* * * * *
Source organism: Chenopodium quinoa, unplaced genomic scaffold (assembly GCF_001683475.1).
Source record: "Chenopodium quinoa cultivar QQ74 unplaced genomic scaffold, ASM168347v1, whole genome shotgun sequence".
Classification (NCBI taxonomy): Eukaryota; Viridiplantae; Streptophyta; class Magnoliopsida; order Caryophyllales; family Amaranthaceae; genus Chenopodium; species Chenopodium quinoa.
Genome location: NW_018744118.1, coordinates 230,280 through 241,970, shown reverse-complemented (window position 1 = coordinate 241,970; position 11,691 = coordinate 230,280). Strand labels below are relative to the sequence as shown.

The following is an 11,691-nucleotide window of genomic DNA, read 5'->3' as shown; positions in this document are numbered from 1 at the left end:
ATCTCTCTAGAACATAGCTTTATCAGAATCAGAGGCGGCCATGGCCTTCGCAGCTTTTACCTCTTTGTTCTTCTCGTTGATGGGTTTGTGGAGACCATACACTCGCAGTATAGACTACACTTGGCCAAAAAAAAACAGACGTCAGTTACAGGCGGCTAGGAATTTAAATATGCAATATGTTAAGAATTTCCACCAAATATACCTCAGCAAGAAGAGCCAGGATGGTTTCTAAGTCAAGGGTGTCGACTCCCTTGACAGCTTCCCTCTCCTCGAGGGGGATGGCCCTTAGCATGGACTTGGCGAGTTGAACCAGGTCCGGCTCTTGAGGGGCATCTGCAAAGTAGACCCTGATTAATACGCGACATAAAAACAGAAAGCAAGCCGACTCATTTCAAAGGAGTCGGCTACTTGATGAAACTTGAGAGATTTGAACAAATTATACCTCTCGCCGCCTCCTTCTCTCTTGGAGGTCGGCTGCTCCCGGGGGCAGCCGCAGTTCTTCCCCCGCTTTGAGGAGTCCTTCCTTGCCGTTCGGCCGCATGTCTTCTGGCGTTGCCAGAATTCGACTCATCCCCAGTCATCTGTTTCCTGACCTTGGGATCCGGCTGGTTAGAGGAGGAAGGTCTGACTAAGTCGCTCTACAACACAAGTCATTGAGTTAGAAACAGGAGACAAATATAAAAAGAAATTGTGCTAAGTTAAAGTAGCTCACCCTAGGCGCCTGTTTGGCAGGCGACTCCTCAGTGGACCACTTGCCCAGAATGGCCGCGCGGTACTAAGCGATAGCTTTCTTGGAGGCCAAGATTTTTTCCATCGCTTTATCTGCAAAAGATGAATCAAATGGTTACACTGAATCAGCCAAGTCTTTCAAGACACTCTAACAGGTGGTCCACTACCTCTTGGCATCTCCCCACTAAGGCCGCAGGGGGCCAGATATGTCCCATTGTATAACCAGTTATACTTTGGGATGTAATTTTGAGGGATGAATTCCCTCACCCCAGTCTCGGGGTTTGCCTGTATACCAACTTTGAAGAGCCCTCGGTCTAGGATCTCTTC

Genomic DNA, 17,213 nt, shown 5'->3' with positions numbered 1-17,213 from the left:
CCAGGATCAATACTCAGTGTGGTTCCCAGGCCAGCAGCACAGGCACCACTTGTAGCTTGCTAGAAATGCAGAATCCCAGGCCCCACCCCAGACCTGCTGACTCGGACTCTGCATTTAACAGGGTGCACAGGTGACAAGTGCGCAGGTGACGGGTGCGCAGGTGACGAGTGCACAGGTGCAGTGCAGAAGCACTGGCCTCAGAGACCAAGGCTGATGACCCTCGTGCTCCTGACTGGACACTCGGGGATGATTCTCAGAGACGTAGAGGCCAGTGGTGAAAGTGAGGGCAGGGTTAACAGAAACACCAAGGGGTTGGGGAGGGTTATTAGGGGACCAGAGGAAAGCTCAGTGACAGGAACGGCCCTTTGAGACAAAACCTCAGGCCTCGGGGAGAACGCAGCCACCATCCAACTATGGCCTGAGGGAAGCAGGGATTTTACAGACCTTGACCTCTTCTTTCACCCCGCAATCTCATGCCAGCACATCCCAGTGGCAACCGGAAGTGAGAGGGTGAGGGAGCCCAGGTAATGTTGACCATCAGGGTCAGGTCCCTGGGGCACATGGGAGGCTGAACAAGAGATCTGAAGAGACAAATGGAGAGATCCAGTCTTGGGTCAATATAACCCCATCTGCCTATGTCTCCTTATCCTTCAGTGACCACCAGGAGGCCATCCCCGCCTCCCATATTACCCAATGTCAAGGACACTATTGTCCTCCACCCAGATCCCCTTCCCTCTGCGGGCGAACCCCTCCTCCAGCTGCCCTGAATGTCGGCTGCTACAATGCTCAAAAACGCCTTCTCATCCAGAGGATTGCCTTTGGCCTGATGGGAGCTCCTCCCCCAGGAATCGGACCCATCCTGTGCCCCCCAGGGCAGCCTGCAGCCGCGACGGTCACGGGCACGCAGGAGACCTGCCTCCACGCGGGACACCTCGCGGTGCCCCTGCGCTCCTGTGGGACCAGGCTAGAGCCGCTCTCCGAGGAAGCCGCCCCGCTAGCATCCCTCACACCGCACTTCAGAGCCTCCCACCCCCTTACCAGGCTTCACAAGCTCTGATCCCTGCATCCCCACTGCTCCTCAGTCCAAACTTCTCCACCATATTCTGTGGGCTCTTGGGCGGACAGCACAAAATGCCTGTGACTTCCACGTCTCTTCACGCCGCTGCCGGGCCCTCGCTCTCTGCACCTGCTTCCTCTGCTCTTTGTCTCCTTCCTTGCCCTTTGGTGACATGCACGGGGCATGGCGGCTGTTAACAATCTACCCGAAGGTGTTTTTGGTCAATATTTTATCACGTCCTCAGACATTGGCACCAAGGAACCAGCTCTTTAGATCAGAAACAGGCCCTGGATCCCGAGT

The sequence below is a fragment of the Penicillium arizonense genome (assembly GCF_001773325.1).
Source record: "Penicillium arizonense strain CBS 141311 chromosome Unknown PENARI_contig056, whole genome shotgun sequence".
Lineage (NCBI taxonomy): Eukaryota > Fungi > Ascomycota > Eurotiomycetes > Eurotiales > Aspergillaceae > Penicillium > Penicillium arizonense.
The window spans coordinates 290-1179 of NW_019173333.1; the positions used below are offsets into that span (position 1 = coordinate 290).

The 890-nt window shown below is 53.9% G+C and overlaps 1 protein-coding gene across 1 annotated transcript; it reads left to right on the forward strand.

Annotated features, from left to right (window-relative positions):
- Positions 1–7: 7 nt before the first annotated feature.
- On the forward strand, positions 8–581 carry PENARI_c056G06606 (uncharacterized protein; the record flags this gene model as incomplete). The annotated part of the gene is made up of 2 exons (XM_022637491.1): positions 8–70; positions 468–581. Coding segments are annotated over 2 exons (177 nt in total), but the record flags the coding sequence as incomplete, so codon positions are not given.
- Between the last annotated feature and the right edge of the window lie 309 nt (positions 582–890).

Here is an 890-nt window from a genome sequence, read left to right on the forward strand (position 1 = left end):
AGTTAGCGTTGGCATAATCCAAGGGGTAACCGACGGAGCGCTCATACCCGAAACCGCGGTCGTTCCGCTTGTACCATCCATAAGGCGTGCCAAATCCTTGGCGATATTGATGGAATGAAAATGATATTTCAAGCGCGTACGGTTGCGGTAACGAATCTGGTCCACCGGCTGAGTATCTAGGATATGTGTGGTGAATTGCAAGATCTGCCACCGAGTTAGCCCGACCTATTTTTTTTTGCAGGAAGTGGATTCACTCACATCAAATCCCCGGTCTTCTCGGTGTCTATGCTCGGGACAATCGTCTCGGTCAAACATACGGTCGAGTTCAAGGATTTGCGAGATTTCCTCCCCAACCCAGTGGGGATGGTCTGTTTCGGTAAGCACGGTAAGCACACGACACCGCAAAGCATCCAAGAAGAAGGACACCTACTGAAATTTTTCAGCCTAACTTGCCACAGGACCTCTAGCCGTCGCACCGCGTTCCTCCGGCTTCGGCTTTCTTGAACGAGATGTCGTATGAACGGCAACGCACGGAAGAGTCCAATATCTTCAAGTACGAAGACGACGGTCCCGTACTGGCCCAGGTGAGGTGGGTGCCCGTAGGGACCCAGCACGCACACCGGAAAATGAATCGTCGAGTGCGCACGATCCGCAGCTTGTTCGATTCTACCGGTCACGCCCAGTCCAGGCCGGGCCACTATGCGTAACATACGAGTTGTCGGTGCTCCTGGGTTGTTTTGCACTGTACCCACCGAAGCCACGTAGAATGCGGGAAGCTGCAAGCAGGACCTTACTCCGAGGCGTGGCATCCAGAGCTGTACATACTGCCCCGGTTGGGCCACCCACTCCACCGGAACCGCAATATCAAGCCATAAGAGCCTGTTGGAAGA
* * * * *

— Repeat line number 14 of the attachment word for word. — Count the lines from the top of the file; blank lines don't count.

Annotated features, from left to right (window-relative positions):